Teacher mental health day halts DCPS reopening plan

Anna Arnsberger

DCPS chancellor Lewis Ferebee announced that DCPS will be cancelling plans to begin limited in-person learning for elementary schools on November 9. This decision follows teachers across the district opting to take a mental health day to protest previous disputed reopening plans. 

Only 34 Wilson teachers worked on Monday, November 2, as 101 of their coworkers chose instead to take sick leave. The Washington Teacher’s Union (WTU) organized this mental health day to express their opposition to DCPS’s arrangement that would bring 7,000 elementary school students and their teachers back to in-person classes at the start of term two.

Health teacher Rebecca Bradshaw-Smith, Wilson’s WTU building representative and a member of the union’s executive board, explained that the idea for a mental health day was introduced as early as when the November 9 return date was announced. 

The WTU has been in negotiations with DCPS for weeks over a memorandum of understanding regarding the return to school, but the two parties have yet to reach an agreement. Throughout these talks, the union staged numerous protests including a Ward Three gathering at Fort Reno and car caravans to the Mayor’s house.

On Thursday, October 29, 93% of union members voted “no confidence in Mayor Muriel Bowser, Chancellor Lewis Ferebee, and the DC Public Schools plan to reopen our schools to in-person learning on November 9, as it currently stands.” At the same meeting, members voted for the mental health day to take place on Monday.

Negotiations continued through the weekend, and even with the knowledge of the possible upcoming protest, Ferebee remained firm in moving forward with the original plan. Following these talks, WTU President Elizabeth Davis reaffirmed that, “The chancellor’s plan to reopen our schools to in-person learning will disrupt the education of a vast majority of DCPS students. As educators, we do not believe this plan is good for our students or good for our schools.”

Only when the mental health day took full effect on Monday morning did Ferebee retract the plans to being in-person learning next week. He announced that all students will have virtual learning on November 9 and that DCPS is in the process of adjusting their reopening timeline. Ferebee added that they are still taking steps to open Canvas Academics and Real Engagement (CARE) classrooms for virtual learning.

Bradshaw-Smith thinks that Ferebee would not have made this decision had the mental health day been less successful. “I want to believe that we knocked them on their heels, you know, because I don’t think they believed that we had enough chutzpah to do it,” she said.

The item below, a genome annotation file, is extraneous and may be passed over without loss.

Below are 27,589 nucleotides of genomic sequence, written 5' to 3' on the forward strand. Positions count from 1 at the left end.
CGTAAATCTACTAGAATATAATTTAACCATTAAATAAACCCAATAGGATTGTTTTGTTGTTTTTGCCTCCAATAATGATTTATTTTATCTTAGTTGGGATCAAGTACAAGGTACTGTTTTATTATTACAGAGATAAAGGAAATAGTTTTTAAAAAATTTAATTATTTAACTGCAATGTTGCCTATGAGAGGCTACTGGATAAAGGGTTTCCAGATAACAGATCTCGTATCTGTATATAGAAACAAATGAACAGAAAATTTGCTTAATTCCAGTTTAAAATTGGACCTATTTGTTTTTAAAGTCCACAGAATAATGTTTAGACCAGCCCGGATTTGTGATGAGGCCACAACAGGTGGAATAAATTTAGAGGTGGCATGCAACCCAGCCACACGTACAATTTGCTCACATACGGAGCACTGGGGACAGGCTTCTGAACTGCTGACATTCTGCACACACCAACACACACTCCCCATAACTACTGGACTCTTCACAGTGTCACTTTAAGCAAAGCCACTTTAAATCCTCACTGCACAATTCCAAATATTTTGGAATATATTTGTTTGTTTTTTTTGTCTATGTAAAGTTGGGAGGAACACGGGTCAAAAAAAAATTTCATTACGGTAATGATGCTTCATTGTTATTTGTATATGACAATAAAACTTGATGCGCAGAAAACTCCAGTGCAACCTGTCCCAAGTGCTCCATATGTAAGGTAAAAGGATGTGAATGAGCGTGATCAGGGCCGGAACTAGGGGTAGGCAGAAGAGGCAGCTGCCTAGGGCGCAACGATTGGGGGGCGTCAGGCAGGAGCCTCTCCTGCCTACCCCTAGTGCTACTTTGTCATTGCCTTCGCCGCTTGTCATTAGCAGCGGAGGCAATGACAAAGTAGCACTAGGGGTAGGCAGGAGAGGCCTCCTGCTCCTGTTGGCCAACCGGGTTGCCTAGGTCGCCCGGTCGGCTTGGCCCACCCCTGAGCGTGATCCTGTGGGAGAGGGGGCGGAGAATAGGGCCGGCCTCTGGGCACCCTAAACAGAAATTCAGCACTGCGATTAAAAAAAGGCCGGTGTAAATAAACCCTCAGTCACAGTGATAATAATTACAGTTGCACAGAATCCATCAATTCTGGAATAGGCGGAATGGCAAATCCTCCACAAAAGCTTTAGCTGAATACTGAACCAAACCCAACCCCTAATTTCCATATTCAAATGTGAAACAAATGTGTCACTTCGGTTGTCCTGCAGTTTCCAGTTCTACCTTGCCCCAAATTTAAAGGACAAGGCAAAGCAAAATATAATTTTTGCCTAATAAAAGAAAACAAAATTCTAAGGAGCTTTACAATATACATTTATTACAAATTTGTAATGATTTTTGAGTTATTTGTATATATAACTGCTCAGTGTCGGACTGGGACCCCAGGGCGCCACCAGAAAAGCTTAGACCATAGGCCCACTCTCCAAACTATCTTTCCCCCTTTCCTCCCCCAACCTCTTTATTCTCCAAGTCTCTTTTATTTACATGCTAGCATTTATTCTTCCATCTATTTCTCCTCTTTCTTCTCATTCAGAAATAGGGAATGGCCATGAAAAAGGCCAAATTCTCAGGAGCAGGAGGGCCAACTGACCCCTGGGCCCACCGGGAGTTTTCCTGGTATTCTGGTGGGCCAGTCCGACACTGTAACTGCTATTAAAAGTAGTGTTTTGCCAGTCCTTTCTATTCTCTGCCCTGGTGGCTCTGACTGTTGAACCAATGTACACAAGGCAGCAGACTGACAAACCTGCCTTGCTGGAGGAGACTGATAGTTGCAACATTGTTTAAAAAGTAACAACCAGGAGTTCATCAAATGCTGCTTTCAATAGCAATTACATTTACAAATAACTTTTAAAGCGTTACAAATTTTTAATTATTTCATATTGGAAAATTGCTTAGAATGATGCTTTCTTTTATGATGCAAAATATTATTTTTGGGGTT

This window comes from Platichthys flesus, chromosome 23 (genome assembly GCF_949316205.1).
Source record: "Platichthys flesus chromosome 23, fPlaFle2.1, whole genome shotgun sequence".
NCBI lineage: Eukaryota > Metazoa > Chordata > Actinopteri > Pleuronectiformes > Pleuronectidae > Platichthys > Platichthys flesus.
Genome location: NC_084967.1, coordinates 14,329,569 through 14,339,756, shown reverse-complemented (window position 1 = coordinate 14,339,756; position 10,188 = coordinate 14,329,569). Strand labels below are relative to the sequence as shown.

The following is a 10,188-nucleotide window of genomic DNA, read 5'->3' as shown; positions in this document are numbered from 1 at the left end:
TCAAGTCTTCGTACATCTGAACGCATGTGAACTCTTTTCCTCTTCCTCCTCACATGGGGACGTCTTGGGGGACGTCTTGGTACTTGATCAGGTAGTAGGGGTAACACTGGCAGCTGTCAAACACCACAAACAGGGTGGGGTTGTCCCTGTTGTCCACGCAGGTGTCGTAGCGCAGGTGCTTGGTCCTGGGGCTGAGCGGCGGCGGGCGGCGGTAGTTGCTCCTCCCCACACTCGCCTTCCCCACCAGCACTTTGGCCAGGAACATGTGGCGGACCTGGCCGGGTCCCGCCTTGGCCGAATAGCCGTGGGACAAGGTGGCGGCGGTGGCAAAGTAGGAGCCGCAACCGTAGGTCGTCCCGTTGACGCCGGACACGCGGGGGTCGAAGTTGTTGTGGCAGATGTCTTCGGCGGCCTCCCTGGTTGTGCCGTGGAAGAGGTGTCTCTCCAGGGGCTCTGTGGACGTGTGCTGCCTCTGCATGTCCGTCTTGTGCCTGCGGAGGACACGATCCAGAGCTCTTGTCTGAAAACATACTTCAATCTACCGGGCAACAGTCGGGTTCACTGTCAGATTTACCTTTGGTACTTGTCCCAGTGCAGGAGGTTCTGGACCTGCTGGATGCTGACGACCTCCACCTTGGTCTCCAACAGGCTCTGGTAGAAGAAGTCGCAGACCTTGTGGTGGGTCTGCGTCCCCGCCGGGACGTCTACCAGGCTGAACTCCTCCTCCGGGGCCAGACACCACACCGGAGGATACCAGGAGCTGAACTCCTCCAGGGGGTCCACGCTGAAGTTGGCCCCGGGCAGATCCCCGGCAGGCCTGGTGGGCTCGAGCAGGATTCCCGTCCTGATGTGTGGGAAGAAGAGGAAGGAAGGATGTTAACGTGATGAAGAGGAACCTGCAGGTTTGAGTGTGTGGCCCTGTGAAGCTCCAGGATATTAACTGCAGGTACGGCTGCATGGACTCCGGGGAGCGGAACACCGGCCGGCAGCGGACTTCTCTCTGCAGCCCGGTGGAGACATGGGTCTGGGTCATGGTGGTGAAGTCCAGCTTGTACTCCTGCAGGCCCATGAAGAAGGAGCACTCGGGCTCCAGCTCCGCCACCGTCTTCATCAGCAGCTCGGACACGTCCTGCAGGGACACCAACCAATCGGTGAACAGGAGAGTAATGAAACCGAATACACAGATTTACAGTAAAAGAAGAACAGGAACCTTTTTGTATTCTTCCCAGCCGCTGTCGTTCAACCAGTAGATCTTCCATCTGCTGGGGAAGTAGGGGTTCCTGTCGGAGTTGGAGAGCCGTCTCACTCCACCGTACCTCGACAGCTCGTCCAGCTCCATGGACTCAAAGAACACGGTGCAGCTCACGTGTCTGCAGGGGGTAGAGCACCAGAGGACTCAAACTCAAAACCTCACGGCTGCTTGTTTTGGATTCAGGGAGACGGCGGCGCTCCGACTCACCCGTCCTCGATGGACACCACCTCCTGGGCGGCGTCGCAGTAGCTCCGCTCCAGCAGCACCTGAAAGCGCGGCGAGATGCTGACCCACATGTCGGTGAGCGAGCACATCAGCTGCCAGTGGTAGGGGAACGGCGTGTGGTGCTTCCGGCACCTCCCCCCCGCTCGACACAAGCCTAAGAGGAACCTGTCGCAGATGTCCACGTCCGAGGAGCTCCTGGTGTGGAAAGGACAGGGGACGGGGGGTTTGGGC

Ferebee’s announcement didn’t come as a surprise to Kelly Crabtree, a fifth grade teacher at Murch Elementary School, who said she was “cautiously optimistic that this delay is a sign that there is recognition of the many flaws and issues around this plan.”

Prior to the mental health day, the union worked to instruct teachers on how to take leave in compliance with their schools’ policies and reassure them that there is power in numbers and they would face no retribution.

Along with filing for sick leave in the morning, teachers made sure to leave asynchronous work for their students to ensure that they could continue their learning.

Junior Jillian Upshaw had three of her teachers take leave Monday and she says she supports them through the entire process. “It seems like DCPS is just leaving teachers out of everything so might as well cancel classes just to show them how powerful they can be with this,” Upshaw said.

Though the November 9 plan primarily impacted elementary schools, many Wilson teachers knew it was vital to stand in solidarity with their fellow teachers. “We wanted to make sure that our feeder schools knew that we had their back,” said Bradshaw-Smith, “we understand what’s going on because your children impact our children.”

Social studies teacher Robert Geremia added that, “The process DCPS uses to return to in-person elementary schooling would probably be replicated with the return to in-person secondary schooling… therefore, we all should be part of this discussion.”

The union had concerns that the timeline to begin reopening on November 9 was rushed and unsafe. “Right now, it does not make sense to go back. Not when everything is on the rise. I mean, all the numbers are going up, there’s nothing that is steady,” Bradshaw-Smith said. 

Crabtree was primarily upset that DCPS’s decisions were made without involving teachers, administrators, and parents. She pointed out that while Murch has been recently renovated, “reopening our school will put pressure on other schools to open regardless of whether or not if they are safe for students and staff.”

Bradshaw thought that the return plan simply did not make sense; she questioned the purpose of having only 11 students and one teacher per grade and putting extra students in unfamiliar classrooms. 

In regards to the use of secondary school teachers in elementary schools, Geremia wondered, “What can a secondary educator possibly do in an elementary school except become vulnerable to community spread and babysit children?” Bradshaw-Smith called that proposal “a slap in the face.”

As DCPS begins restructuring their timeline for reopening, the union made clear that they will remain vigilant. In a gathering outside School Without Walls on Monday afternoon, Davis said, “Going forward, we want to ensure that Mayor Bowser and Chancellor Ferebee return to the bargaining table with teachers, engage parents in the plan for reopening to ensure that when it happens it is going to protect our students and families.”